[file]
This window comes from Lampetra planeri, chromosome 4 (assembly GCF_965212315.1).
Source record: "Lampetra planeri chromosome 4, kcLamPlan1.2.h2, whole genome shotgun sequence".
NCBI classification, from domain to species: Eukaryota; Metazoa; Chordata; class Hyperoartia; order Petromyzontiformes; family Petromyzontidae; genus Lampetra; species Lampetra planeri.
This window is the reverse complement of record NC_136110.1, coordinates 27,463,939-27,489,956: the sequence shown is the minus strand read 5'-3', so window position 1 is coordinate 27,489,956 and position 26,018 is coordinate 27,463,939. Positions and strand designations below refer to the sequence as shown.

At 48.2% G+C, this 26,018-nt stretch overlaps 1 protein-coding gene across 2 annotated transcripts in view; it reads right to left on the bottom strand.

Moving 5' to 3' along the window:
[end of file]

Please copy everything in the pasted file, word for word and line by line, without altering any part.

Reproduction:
This window comes from Lampetra planeri, chromosome 4 (assembly GCF_965212315.1).
Source record: "Lampetra planeri chromosome 4, kcLamPlan1.2.h2, whole genome shotgun sequence".
NCBI classification, from domain to species: Eukaryota; Metazoa; Chordata; class Hyperoartia; order Petromyzontiformes; family Petromyzontidae; genus Lampetra; species Lampetra planeri.
This window is the reverse complement of record NC_136110.1, coordinates 27,463,939-27,489,956: the sequence shown is the minus strand read 5'-3', so window position 1 is coordinate 27,489,956 and position 26,018 is coordinate 27,463,939. Positions and strand designations below refer to the sequence as shown.

At 48.2% G+C, this 26,018-nt stretch overlaps 1 protein-coding gene across 2 annotated transcripts in view; it reads right to left on the bottom strand.

Moving 5' to 3' along the window: